JavaScript Async / Await

Lets do a quick one today that can make your JavaScript code much cleaner and much much more readable, namely JavaScript Async / Await.

What is Async / Await?

Async / Await is a way to write asynchronous code as if it were synchronous.

This is a big deal because you’re probably writing tonnes of asynchronous code and a majority of it is probably just fetching some data, this quickly becomes a pain in the ass because every time you do this you need to write 5 goddamn lines of code for a simple assignment operation.

F that noise!

Lets look at an example

const initAsyncData = async () => {
const data1 = await somethingAsync();
const data2 = await somethingAsync();
const data3 = await somethingAsync();
  return 'finished';
function somethingAsync() {
return new Promise((resolve, reject) => {
resolve({ ok: true });

The code above waits until the first ‘somethingAsync()’ is done then waits for the second one then waits for the third one and finally wraps things up by returning ‘finished’.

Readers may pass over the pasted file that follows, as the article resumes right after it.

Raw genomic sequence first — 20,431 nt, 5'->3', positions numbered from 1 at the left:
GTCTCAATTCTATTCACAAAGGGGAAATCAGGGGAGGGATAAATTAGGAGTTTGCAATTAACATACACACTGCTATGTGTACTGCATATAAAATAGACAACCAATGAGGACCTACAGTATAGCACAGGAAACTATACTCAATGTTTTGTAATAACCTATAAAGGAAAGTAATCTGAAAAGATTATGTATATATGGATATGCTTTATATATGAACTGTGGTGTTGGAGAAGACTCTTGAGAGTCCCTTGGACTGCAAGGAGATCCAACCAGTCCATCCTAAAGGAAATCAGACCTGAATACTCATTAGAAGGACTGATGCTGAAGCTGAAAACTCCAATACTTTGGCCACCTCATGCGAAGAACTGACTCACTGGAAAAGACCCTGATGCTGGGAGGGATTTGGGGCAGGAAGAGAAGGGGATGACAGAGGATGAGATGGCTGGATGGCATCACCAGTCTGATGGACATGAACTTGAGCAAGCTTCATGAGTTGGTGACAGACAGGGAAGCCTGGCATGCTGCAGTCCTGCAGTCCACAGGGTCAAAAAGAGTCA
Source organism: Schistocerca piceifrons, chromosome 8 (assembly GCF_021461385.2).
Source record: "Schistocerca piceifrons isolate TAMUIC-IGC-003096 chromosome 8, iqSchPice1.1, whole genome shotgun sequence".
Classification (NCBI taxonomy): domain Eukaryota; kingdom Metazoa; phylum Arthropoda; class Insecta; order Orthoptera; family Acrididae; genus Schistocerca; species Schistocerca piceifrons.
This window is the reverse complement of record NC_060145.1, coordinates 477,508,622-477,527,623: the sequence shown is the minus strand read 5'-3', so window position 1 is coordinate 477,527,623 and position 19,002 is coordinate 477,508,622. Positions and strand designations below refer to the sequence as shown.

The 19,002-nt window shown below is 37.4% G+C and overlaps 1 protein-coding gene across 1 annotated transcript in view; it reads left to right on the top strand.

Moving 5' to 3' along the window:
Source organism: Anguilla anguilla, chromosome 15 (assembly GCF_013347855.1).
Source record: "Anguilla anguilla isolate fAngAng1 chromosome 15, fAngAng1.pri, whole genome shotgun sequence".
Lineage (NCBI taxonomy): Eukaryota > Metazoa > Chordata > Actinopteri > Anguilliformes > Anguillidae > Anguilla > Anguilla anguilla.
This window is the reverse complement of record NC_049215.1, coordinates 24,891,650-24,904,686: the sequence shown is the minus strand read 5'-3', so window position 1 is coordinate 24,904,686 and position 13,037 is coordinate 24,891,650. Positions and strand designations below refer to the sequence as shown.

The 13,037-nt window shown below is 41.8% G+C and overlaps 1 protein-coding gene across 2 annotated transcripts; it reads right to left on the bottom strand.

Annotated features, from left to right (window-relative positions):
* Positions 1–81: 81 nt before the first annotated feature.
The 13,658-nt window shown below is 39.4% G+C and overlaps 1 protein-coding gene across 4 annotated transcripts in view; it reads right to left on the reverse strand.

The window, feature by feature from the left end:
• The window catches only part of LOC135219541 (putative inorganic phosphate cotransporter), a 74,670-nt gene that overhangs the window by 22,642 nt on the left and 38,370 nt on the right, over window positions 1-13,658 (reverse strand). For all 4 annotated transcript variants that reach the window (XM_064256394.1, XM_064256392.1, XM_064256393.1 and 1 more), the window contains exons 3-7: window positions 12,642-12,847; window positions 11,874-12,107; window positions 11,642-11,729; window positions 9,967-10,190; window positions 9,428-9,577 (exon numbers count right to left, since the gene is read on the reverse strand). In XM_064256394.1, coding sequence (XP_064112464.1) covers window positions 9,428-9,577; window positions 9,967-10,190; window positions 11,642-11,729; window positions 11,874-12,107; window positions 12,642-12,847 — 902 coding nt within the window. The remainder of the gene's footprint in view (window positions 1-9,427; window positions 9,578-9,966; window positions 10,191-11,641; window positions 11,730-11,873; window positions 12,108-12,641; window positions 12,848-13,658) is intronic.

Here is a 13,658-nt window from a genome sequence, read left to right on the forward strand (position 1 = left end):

Couple of important things to note:
- ‘await’ can only be used inside ‘async’ functions
- ‘async’ functions return a promise implicitly
- Resolve value of the ‘async’ function is whatever we return from it. In our case we resolve ( return ) ‘finished’

When can I use this sweet sweet new tech?!

How about right now, PLAYA!

Async / Await is a really popular feature that got a lot of people talking so it should come as no surprise that the support is pretty good!

caniuse ( Link ) shows that major browser vendors are serious when it comes to Async / Await.

node support table ( Link ) paints a similar picture as caniuse. Newer node versions fully support Async / Await!

If the above isn’t good enough for you you can always use something like Babel ( Link ) to make sure your Async / Await code runs everywhere.

If you use TypeScript ( Angular 2+ developers I’m looking at you ) you’ll be happy to learn that it’s been supported for a while now ( Link )

Slow the hype train down

Async / Await is awesome. Agreed. But don’t get too sucked in to the hype and try to force Async / Await on every single asynchronous call like I’ve seen some developers try to do.
I don’t consider Async / Await a replacement for Promise.then but a new tool to use alongside it, always use the tool that makes the most sense, is clean and readable.

Be smart.